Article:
Week 1 of the NFL is in the books, so let’s go division-by-division with some observations…
NFC EAST: The big stories of Week 1 are all right here and there’s plenty of chances to overreact. Does Robert Griffin III’s fantastic debut—called the best ever by a rookie quarterback in the NFL yesterday by the normally reserved Michael Wilbon on ESPN—mean the Redskins are a division contender? Do Michael Vick’s four interceptions mean more than the fact he ultimately led a game-winning drive to push Philadelphia past Cleveland? Are the Giants headed for another pedestrian regular season or are the Cowboys now real Super Bowl material? For now, let’s just focus on the last point—we already know Dallas is capable of looking very good. What we don’t know is if they’ll string together consistent wins or if a clunker home loss is waiting in the wings. How about we see if they can at least go like 4-1 or 6-2 before we book passage to New Orleans for the Super Bowl?
NFC NORTH: I’m going to hold back on Green Bay’s poor defensive showing against San Francisco and Chicago’s win over Indy, since the Packers-Bears play Thursday night and we’ll talk about both teams more in depth in just two days. For now, let’s look at Detroit. Does their narrow home win over St. Louis mean a warning sign for the Lions, or instead an indicator the Rams will be improved? I’m concerned about Matthew Stafford’s three picks, but given the presence of Jeff Fischer on the St. Louis sideline and the talent the Rams have on the defensive front I’m going to give the benefit of the doubt to St. Louis and say this was just a case of a team going from awful to at least semi-competent and semi-competent in the NFL means you can at least compete week-in and week-out.
NFC SOUTH: Just like Detroit gets the benefit of the doubt, so does Carolina. I think Tampa’s 16-10 home win over the Panthers is more a sign that the Bucs are going to be respectable this year than it is a sign of Carolina being overrated. At the start of the year I picked Carolina to go 9-7 and Tampa to shoot up to 8-8, so a home win for the Bucs fits that landscape.
NFC WEST: We’ll look at San Francisco in more depth tomorrow after their win in Green Bay has moved them to the forefront of Super Bowl discussion (to the extent the Niners weren’t there already). But I want to throw a second-guess at Seattle head coach Pete Carroll, or at least whomever handles the play-calling. The Seahawks trail Arizona by six points, and have three shots at the end zone. Russell Wilson is a quarterback who’s short, with some accuracy issues, but very mobile and good on the run. So does Seattle roll him out and let him create something? No, they run three straight pure dropback passes and fail to get in the end zone. I like to give coaches the benefit of the doubt, because I think they probably often have legitimate reasons for their decisions, even if they don’t work out. I’ll give the same to Carroll and his staff regarding this play-calling. I just wish I knew what the rationale was, because it escaped me.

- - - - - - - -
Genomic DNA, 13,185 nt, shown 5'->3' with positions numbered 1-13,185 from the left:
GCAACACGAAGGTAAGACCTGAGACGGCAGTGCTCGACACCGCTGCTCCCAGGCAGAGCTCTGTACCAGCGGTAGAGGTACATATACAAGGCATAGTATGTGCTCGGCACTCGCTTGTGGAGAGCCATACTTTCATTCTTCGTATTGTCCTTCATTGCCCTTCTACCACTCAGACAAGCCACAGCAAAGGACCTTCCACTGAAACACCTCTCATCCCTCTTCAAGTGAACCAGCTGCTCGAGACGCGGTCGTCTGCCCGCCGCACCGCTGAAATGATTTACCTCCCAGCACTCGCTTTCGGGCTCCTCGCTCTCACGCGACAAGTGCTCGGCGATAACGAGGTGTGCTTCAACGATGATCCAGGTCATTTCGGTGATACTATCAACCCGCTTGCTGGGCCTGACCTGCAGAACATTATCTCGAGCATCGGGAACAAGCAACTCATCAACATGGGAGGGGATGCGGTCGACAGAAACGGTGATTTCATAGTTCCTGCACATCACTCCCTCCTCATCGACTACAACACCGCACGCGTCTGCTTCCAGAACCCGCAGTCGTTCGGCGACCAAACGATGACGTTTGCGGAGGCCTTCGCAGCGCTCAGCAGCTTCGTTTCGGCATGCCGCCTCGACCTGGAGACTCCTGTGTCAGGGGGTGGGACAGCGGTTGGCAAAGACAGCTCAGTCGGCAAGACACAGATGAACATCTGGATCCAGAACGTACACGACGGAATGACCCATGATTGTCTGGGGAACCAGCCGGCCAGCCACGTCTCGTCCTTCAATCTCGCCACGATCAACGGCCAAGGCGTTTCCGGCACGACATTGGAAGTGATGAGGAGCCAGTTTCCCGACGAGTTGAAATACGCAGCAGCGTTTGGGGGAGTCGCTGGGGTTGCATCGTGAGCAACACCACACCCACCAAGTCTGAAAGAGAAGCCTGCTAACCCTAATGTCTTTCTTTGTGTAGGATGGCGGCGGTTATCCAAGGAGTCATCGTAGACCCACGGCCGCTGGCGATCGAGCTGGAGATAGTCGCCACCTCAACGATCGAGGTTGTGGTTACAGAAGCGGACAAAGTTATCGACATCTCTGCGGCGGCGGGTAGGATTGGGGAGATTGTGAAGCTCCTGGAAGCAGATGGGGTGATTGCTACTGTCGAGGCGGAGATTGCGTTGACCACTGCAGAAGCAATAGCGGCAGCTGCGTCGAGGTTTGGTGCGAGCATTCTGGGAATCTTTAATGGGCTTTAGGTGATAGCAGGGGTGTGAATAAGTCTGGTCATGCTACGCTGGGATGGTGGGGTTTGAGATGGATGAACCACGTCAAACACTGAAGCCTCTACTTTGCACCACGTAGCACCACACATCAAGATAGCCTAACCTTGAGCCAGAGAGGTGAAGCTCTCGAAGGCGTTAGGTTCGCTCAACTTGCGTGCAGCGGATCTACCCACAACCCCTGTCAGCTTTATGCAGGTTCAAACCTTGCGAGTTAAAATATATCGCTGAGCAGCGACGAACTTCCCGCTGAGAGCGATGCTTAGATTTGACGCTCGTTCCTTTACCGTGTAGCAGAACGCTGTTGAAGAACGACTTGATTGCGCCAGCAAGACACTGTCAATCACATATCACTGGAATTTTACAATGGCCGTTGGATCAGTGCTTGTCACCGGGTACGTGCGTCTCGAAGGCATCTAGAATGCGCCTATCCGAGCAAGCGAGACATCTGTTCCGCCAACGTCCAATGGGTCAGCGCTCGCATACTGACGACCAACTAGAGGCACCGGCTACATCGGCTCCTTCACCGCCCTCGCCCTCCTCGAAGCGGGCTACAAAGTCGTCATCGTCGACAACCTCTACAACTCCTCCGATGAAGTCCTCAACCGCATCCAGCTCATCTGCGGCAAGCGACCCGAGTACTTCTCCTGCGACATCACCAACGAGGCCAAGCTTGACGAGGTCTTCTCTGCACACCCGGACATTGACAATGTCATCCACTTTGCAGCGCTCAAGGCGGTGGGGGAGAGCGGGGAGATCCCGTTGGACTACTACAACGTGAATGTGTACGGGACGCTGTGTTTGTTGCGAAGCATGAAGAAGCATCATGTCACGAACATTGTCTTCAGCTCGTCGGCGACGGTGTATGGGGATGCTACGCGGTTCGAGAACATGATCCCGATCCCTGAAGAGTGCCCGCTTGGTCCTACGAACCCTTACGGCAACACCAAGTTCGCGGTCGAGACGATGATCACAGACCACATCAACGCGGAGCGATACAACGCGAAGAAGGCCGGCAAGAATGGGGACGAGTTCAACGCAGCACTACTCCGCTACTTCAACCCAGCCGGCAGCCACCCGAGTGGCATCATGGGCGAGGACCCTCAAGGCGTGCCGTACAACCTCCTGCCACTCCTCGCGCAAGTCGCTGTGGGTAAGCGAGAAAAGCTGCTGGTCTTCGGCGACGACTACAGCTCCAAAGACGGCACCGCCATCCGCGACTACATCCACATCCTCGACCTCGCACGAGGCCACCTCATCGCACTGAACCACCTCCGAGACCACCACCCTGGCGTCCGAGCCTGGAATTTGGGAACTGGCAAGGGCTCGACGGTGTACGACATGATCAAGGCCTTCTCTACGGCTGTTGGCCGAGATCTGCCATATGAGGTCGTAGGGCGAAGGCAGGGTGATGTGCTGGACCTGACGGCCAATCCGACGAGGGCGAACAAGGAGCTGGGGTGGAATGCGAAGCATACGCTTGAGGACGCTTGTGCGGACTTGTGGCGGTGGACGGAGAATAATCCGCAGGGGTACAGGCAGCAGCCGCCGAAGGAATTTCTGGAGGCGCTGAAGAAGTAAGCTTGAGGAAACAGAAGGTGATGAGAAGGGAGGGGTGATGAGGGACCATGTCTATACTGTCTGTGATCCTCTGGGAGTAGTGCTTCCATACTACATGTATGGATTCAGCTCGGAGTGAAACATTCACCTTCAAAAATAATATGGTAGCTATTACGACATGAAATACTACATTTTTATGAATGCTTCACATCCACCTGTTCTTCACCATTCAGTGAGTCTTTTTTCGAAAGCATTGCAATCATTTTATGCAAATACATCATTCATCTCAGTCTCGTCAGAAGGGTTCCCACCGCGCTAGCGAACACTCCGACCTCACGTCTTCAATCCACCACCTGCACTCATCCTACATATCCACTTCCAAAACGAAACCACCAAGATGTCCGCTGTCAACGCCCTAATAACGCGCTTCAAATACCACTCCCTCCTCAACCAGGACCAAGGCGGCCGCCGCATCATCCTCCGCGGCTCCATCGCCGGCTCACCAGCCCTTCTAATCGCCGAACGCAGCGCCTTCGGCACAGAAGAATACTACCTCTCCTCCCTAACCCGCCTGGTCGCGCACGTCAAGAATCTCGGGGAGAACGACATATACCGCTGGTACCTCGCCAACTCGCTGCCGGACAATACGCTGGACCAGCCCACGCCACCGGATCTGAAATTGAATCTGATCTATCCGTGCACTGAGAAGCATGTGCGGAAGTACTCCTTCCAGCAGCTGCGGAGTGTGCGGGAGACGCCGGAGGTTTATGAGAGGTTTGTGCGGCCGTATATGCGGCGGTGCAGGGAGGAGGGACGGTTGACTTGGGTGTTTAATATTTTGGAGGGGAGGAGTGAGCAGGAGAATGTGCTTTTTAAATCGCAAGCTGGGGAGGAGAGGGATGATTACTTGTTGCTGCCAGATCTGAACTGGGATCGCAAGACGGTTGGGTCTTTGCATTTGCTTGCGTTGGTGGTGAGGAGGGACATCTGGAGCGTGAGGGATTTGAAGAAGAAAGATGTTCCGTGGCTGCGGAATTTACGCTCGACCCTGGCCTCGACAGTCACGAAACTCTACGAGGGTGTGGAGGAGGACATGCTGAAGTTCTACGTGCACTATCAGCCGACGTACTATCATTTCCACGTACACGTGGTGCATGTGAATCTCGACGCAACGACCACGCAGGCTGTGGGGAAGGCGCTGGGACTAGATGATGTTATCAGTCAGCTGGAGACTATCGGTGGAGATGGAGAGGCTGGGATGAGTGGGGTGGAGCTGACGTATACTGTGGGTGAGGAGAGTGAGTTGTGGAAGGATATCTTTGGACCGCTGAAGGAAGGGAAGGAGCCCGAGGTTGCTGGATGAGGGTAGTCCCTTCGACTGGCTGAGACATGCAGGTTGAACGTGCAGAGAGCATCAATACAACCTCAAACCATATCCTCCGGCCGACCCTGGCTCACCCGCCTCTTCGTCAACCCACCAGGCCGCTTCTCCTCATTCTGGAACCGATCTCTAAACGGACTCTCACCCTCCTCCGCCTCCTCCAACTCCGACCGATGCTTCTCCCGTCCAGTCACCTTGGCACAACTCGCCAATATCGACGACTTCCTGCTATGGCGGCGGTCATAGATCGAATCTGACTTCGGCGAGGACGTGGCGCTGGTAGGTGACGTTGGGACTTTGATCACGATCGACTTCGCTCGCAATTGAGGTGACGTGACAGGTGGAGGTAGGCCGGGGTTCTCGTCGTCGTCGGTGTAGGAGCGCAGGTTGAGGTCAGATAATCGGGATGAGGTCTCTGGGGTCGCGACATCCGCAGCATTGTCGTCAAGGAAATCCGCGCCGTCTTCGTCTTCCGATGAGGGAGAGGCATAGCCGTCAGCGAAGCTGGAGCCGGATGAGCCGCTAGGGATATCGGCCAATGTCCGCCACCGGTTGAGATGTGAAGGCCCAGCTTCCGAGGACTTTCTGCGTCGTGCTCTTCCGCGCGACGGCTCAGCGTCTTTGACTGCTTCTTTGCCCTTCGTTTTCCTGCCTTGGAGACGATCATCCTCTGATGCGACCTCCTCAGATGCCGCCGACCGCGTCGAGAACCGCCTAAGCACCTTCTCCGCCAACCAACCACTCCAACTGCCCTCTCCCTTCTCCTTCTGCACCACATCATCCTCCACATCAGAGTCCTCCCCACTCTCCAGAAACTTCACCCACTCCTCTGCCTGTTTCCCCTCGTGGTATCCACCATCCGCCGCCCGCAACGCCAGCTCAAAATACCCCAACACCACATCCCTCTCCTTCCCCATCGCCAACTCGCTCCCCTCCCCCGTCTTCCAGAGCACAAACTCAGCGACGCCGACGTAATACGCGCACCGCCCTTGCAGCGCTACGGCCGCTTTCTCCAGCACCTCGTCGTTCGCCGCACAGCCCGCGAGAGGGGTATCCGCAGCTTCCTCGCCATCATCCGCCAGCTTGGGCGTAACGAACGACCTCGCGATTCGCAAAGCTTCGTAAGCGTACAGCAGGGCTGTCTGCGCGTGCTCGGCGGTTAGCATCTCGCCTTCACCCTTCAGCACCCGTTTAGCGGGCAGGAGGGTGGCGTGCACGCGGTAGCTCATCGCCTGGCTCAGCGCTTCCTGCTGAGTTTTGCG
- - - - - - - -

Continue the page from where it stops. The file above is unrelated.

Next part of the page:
AFC EAST: I know the media will want to talk about the Jets, but I can’t get past just how bad Buffalo was. I wasn’t a part of the modestly crowded Bills’ bandwagon to start the season, but I wouldn’t have expected the team to be this bad. How much longer do they stay with Ryan Fitzpatrick, after he throws three interceptions? And the most alarming stat anywhere in the NFL? Buffalo, after signing Mario Williams in the offseason not only ends up with zero sacks—against a questionable offensive line—but zero QB hits.
AFC NORTH: Even those of us who think Baltimore is in decline (I say “those of us” as though there were more people than just me thinking that) have to do a double-take after last night’s 44-13 thrashing of Cincinnati. Joe Flacco played the part of the quarterback having a breakout year and the defense produced four sacks. The concern? Cincinnati established the run, with 129 yards on the ground.
AFC SOUTH: Very disappointing effort from Tennessee. The Titans might not have been expected to win against New England, even at home, but the rushing game was non-existent and if that’s going to be a pattern than it will be a long year in Nashville. And though Jacksonville didn’t play badly in an overtime loss at Minnesota, if they can’t beat the Vikings, where are the wins going to come from?
AFC WEST: I’m sure everyone has heard plenty of pundit-talk about Peyton Manning’s play on Sunday night and this is a case where the mainstream commentary is pretty well right on. San Diego got a nice win on the road over Oakland, but that has the look of a game that was more about Raider incompetence offensively. And though Phillip Rivers’ completed 24/33 passes, the fact those completions only got 231 yards against a lousy secondary has to be a least a yellow flag. Last night might have been a 7-9 team beating a 5-11 team.